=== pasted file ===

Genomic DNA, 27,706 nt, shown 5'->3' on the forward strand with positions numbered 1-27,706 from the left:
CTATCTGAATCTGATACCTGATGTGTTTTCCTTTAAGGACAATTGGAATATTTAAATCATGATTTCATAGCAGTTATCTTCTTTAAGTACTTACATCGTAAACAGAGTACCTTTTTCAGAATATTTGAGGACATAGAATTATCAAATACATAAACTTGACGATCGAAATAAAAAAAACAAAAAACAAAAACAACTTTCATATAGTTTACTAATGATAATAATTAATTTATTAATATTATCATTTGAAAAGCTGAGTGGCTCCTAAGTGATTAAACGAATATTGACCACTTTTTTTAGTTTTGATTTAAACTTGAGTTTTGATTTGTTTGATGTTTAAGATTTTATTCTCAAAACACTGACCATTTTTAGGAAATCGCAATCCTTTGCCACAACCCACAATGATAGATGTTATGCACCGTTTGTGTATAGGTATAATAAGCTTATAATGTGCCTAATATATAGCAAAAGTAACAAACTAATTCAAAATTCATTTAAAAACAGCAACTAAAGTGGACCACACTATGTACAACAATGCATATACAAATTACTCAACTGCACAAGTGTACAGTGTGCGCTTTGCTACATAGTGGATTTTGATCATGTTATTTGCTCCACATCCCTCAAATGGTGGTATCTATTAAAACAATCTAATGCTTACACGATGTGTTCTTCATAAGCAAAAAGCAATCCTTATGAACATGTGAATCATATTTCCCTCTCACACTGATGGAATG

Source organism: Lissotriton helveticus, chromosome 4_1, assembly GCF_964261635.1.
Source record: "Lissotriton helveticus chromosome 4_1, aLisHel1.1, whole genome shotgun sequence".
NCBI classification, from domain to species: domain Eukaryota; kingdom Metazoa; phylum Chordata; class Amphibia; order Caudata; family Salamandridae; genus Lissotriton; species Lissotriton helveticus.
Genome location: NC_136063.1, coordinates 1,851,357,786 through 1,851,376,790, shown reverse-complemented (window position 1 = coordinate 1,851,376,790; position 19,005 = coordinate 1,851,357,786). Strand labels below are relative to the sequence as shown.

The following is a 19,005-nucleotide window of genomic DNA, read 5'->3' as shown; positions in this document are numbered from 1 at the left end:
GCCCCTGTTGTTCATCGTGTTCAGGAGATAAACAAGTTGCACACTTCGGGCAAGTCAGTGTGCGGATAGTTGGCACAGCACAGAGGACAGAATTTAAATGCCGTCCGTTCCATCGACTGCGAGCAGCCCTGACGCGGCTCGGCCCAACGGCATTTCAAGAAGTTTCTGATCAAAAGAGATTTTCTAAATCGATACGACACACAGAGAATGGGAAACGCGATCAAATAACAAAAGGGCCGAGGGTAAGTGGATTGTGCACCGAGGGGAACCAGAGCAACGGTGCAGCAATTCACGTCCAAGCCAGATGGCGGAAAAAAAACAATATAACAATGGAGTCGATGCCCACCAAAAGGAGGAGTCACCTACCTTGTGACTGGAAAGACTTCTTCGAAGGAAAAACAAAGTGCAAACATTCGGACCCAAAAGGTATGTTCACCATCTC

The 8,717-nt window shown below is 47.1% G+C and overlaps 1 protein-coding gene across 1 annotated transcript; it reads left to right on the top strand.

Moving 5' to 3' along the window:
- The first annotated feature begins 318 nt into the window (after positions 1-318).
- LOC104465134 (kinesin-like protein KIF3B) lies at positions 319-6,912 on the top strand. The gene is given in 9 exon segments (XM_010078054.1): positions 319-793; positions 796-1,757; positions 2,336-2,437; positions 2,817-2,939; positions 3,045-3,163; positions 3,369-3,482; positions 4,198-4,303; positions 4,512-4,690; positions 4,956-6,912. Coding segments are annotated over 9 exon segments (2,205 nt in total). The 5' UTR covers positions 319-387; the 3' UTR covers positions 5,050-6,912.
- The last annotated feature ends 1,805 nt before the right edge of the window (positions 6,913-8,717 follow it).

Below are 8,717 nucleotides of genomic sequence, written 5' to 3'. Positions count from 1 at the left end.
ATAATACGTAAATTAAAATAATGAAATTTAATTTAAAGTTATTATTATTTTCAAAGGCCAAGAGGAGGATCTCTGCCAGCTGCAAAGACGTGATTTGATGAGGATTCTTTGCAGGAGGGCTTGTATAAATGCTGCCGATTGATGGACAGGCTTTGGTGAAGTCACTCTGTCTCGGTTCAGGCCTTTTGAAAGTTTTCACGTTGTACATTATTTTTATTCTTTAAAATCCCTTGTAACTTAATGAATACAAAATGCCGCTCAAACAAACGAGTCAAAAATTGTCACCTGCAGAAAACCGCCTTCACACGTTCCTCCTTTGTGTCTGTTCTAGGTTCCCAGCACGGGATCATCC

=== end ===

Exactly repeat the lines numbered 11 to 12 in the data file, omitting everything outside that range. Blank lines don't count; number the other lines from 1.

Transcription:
- The first annotated feature begins 318 nt into the window (after positions 1-318).
- LOC104465134 (kinesin-like protein KIF3B) lies at positions 319-6,912 on the top strand. The gene is given in 9 exon segments (XM_010078054.1): positions 319-793; positions 796-1,757; positions 2,336-2,437; positions 2,817-2,939; positions 3,045-3,163; positions 3,369-3,482; positions 4,198-4,303; positions 4,512-4,690; positions 4,956-6,912. Coding segments are annotated over 9 exon segments (2,205 nt in total). The 5' UTR covers positions 319-387; the 3' UTR covers positions 5,050-6,912.